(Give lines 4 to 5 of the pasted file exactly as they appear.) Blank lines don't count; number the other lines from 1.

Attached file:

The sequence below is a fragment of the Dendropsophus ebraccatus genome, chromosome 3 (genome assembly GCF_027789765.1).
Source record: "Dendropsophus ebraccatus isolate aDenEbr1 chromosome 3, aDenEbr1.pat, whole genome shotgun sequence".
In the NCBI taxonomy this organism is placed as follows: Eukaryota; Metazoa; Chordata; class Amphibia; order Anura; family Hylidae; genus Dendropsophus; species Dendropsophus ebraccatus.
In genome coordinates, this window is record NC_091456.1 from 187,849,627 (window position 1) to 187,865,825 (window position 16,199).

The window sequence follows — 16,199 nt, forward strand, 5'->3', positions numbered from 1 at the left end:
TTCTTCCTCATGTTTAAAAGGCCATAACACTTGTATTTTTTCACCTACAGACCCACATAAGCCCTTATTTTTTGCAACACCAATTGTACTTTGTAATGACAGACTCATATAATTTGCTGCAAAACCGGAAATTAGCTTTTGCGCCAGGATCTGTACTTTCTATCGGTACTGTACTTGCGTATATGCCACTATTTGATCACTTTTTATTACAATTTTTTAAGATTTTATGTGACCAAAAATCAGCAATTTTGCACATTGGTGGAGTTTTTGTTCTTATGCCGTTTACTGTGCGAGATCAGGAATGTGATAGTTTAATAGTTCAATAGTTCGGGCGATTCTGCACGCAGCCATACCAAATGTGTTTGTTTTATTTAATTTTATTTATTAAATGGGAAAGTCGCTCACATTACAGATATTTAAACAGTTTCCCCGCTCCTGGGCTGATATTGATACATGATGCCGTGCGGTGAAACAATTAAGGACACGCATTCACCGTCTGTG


In genome coordinates, this window is record NC_091456.1 from 187,849,627 (window position 1) to 187,865,825 (window position 16,199).

The window sequence follows — 16,199 nt, forward strand, 5'->3', positions numbered from 1 at the left end: